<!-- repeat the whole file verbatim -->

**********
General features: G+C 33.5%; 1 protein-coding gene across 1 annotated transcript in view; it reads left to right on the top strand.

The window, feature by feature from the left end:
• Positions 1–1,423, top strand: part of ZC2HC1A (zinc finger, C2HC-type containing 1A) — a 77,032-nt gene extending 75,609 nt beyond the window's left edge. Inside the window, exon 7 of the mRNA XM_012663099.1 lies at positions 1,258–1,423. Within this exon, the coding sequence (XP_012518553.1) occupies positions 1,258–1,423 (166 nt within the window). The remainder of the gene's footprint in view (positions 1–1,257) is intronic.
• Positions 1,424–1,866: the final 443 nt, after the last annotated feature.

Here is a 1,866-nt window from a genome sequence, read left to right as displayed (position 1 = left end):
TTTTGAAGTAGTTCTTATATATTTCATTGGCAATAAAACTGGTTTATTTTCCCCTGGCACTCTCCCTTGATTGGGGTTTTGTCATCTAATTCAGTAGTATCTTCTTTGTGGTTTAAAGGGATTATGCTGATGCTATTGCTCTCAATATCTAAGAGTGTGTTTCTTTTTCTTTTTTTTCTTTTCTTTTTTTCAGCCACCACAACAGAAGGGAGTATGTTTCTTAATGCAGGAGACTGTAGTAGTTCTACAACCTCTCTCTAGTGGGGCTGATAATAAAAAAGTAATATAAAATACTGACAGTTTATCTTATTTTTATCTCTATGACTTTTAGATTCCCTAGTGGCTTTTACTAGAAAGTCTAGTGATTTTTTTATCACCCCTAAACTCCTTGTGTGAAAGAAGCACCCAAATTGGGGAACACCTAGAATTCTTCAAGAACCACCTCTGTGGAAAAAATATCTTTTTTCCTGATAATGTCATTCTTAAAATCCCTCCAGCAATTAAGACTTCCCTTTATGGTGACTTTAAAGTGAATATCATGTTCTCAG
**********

General features: G+C 33.5%; 1 protein-coding gene across 1 annotated transcript in view; it reads left to right on the top strand.

The window, feature by feature from the left end:
• Positions 1–1,423, top strand: part of ZC2HC1A (zinc finger, C2HC-type containing 1A) — a 77,032-nt gene extending 75,609 nt beyond the window's left edge. Inside the window, exon 7 of the mRNA XM_012663099.1 lies at positions 1,258–1,423. Within this exon, the coding sequence (XP_012518553.1) occupies positions 1,258–1,423 (166 nt within the window). The remainder of the gene's footprint in view (positions 1–1,257) is intronic.
• Positions 1,424–1,866: the final 443 nt, after the last annotated feature.

Here is a 1,866-nt window from a genome sequence, read left to right as displayed (position 1 = left end):
TTTTGAAGTAGTTCTTATATATTTCATTGGCAATAAAACTGGTTTATTTTCCCCTGGCACTCTCCCTTGATTGGGGTTTTGTCATCTAATTCAGTAGTATCTTCTTTGTGGTTTAAAGGGATTATGCTGATGCTATTGCTCTCAATATCTAAGAGTGTGTTTCTTTTTCTTTTTTTTCTTTTCTTTTTTTCAGCCACCACAACAGAAGGGAGTATGTTTCTTAATGCAGGAGACTGTAGTAGTTCTACAACCTCTCTCTAGTGGGGCTGATAATAAAAAAGTAATATAAAATACTGACAGTTTATCTTATTTTTATCTCTATGACTTTTAGATTCCCTAGTGGCTTTTACTAGAAAGTCTAGTGATTTTTTTATCACCCCTAAACTCCTTGTGTGAAAGAAGCACCCAAATTGGGGAACACCTAGAATTCTTCAAGAACCACCTCTGTGGAAAAAATATCTTTTTTCCTGATAATGTCATTCTTAAAATCCCTCCAGCAATTAAGACTTCCCTTTATGGTGACTTTAAAGTGAATATCATGTTCTCAG